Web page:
Furthermore, given critical space infrastructure and services, such as GPS, conflicts in space can spark or add fuel to conflict on earth, even those in cyberspace. For example, Russia warned in 2022 that the exercise of one of its satellites would be considered a declaration of war, a significant departure from previous norms of warfare.

Conjuring cases

Even security professionals who recognize the severity of this cyber security space threat face a major challenge. At least in unclassified forums, only a few underspecified cases are usually considered: something vague about satellite hacking and something vague about signals simmering or spoofing.

But failure to imagine a full range of possibilities can be disastrous for security planning, especially against hackers who are a diverse set of entities with different motivations and goals. Nailing down these variables is crucial because they reveal clues about the strategies and levers that might be more effective for defenders in response. For example, an attack by a state-sponsored hacker may require a different approach than, say, that of a criminal hacker after money or an agent of chaos.

To help with this piece of the security puzzle, our report provides a taxonomy – the ICARUS matrix – that captures these variables and can create more than 4 million unique combinations of variables, which we call scenario clues. ICARUS is an acronym for “imagining cyber-attacks to anticipate space-related risks.”

Here are three of the 42 cases we included in the report.

A 3D printer or additive can be a valuable resource for quickly creating parts on demand for space missions. A hacker could gain access to a printer on a space station and reprogram it to make small imperfections within the parts it prints. Some of these failed built-in components may be part of critical systems.

A hacker could corrupt the data from a planetary probe to show inaccurate readings in the atmosphere, temperature or water. Contaminated data from the Mars rover, for example, could falsely show that an area has significant subsurface water ice. Any subsequent mission sent to explore the site further would be wasted.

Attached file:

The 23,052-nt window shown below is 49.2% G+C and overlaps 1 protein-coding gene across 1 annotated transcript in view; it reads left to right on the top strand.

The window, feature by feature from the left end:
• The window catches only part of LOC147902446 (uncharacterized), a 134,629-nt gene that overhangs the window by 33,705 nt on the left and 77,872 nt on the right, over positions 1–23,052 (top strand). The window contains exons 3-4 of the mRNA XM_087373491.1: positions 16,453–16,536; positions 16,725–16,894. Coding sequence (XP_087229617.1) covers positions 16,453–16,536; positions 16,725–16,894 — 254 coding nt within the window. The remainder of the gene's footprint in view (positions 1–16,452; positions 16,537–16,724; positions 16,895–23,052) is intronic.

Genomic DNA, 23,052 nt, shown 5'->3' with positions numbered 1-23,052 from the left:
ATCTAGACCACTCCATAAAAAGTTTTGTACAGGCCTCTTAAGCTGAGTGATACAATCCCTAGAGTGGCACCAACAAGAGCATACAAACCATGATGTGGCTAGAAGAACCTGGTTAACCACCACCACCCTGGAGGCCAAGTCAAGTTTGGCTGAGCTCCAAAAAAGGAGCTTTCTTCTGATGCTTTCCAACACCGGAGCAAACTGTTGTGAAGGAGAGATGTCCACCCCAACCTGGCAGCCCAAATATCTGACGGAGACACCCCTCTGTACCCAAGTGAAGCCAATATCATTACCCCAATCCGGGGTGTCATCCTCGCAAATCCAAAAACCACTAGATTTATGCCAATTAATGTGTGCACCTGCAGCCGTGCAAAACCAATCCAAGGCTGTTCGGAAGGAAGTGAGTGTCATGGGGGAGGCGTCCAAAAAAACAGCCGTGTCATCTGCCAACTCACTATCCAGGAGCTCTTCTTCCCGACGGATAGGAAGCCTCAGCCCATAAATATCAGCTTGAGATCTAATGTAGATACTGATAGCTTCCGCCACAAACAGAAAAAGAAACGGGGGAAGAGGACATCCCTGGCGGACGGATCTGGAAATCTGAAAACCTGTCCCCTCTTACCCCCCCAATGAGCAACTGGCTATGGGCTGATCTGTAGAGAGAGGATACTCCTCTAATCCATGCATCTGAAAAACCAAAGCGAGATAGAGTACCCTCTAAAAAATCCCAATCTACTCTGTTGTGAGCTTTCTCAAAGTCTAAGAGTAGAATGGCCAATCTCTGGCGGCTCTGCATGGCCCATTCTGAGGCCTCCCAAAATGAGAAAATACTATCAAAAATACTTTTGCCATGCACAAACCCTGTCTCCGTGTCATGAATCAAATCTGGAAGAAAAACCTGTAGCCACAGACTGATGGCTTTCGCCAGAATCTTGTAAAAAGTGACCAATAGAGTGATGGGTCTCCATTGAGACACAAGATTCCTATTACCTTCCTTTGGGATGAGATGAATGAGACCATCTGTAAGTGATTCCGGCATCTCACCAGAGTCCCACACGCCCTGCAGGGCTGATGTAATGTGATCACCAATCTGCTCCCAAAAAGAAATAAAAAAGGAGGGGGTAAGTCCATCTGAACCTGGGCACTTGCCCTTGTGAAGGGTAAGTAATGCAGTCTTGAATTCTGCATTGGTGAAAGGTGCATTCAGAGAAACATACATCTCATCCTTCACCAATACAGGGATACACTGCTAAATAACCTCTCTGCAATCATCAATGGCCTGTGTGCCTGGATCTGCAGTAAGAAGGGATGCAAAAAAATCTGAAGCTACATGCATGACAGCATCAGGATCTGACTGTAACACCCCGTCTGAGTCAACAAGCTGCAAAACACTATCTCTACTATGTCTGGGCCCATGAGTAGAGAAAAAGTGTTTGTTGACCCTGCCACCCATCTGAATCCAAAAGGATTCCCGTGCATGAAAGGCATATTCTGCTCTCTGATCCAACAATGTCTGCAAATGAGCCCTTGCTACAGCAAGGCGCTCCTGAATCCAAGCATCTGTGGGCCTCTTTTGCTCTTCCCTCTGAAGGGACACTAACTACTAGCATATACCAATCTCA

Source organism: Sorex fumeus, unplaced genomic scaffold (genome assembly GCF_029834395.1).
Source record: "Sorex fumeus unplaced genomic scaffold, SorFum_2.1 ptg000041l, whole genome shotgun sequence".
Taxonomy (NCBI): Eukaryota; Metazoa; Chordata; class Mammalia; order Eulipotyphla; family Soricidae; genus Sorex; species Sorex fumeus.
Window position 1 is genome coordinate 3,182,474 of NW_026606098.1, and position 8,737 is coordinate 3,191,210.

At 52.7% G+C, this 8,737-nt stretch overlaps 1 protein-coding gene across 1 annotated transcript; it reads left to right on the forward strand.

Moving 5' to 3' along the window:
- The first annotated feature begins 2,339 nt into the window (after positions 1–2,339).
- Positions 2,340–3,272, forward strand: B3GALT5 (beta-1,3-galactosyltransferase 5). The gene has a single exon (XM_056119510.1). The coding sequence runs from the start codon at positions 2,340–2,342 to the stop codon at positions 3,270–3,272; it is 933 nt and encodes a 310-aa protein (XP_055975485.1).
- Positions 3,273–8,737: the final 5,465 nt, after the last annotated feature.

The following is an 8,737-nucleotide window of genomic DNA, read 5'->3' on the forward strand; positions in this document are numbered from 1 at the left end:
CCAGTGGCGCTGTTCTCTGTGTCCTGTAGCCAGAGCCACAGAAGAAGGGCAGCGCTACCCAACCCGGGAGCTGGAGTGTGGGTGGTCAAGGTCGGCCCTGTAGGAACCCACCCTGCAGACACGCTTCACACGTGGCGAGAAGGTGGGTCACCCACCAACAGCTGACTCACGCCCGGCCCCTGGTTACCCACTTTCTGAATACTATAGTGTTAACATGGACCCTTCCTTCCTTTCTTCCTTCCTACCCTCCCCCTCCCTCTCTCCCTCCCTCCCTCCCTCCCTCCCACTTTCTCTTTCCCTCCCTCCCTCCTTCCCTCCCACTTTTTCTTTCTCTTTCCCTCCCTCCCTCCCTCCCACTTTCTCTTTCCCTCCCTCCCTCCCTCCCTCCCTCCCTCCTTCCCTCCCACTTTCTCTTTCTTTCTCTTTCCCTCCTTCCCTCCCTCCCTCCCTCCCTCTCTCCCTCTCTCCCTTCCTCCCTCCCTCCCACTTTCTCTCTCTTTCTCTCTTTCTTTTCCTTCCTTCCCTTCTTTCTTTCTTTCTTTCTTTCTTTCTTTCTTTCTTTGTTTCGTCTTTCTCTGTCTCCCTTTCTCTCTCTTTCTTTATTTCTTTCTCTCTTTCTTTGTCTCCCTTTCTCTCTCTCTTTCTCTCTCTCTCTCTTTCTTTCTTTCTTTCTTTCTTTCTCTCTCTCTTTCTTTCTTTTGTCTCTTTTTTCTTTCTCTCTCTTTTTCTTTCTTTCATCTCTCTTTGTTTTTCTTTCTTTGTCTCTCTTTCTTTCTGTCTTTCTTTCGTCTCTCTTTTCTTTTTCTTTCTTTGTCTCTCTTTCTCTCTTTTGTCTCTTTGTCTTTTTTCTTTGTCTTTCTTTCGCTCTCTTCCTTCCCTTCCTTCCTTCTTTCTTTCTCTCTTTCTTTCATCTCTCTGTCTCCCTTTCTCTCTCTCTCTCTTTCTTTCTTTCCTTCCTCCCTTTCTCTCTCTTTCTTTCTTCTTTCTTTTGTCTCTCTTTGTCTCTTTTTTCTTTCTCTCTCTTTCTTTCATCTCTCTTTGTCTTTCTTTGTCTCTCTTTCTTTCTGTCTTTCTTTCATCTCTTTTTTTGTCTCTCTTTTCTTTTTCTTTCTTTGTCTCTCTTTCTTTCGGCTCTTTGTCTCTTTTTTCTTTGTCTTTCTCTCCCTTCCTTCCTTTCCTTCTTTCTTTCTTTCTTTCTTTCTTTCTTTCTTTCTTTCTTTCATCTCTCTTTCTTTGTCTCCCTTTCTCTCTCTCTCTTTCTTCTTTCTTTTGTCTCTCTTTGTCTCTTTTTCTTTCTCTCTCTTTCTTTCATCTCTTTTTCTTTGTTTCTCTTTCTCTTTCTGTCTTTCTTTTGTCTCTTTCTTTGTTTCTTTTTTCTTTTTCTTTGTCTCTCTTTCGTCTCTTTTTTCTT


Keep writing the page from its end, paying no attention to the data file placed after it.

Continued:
In 1938, a radio drama about an alien invasion caused panic when many listeners did not realize it was fictional. Similarly, a hacker could access the audio feeds of the Messaging Extraterrestrial Intelligence, or METI, project and insert something resembling an alien language into the METI transcript. They could then leak it to the media, which could cause panic around the world and move financial markets.

Other cases in our report involve things like insider threats, AI vulnerabilities, false flag attacks, eco-terrorism, ransomware during shipping, as well as more distant cases of asteroid mining, extraterrestrial colonies and pirates.

Stories for better security

People find it difficult to respond to stories, whether shared over prehistoric campfires or on digital platforms today. Thus, the creation of novel and surprising scenarios can help bring to life the invisible threat of space cyberattacks, as well as spotlight nuances in different situations that may require interdisciplinary experts to tackle together.

This article is republished from The Conversation, a non-profit, independent news organization that brings you facts and analysis to help you make sense of our complex world.

Written by: Patrick Lin, California Polytechnic State University.

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Patrick Lin receives funding from the US National Science Foundation. In space matters, he is a key member of the US National Space Council Users. Advisory Group and is also affiliated with the American Institute of Aeronautics and Astronomy (AIAA), the Institute for Space Law and Ethics for All Moonkind, and the Aurelia Institute.